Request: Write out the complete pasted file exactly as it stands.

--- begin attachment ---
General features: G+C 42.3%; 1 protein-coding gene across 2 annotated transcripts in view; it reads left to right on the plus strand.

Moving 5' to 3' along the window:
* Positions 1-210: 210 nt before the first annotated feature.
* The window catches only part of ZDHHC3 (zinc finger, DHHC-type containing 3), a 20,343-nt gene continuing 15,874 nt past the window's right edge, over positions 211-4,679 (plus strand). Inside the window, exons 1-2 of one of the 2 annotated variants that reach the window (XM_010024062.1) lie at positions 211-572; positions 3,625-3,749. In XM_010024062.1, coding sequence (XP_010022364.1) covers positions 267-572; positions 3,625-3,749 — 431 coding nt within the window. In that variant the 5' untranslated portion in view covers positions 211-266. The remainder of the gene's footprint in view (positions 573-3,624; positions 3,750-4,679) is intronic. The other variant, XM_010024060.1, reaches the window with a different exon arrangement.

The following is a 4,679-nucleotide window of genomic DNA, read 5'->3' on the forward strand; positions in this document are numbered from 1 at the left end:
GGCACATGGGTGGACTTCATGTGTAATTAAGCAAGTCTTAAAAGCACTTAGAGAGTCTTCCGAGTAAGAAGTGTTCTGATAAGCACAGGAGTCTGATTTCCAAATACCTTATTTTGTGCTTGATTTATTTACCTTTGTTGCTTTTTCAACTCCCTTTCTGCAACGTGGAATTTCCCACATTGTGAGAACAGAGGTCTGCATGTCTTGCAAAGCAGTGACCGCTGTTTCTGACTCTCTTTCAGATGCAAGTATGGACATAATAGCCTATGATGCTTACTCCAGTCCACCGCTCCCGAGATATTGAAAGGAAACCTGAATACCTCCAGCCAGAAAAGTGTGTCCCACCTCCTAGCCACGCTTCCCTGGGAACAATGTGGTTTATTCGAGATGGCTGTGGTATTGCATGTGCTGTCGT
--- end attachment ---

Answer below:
General features: G+C 42.3%; 1 protein-coding gene across 2 annotated transcripts in view; it reads left to right on the plus strand.

Moving 5' to 3' along the window:
* Positions 1-210: 210 nt before the first annotated feature.
* The window catches only part of ZDHHC3 (zinc finger, DHHC-type containing 3), a 20,343-nt gene continuing 15,874 nt past the window's right edge, over positions 211-4,679 (plus strand). Inside the window, exons 1-2 of one of the 2 annotated variants that reach the window (XM_010024062.1) lie at positions 211-572; positions 3,625-3,749. In XM_010024062.1, coding sequence (XP_010022364.1) covers positions 267-572; positions 3,625-3,749 — 431 coding nt within the window. In that variant the 5' untranslated portion in view covers positions 211-266. The remainder of the gene's footprint in view (positions 573-3,624; positions 3,750-4,679) is intronic. The other variant, XM_010024060.1, reaches the window with a different exon arrangement.

The following is a 4,679-nucleotide window of genomic DNA, read 5'->3' on the forward strand; positions in this document are numbered from 1 at the left end:
GGCACATGGGTGGACTTCATGTGTAATTAAGCAAGTCTTAAAAGCACTTAGAGAGTCTTCCGAGTAAGAAGTGTTCTGATAAGCACAGGAGTCTGATTTCCAAATACCTTATTTTGTGCTTGATTTATTTACCTTTGTTGCTTTTTCAACTCCCTTTCTGCAACGTGGAATTTCCCACATTGTGAGAACAGAGGTCTGCATGTCTTGCAAAGCAGTGACCGCTGTTTCTGACTCTCTTTCAGATGCAAGTATGGACATAATAGCCTATGATGCTTACTCCAGTCCACCGCTCCCGAGATATTGAAAGGAAACCTGAATACCTCCAGCCAGAAAAGTGTGTCCCACCTCCTAGCCACGCTTCCCTGGGAACAATGTGGTTTATTCGAGATGGCTGTGGTATTGCATGTGCTGTCGT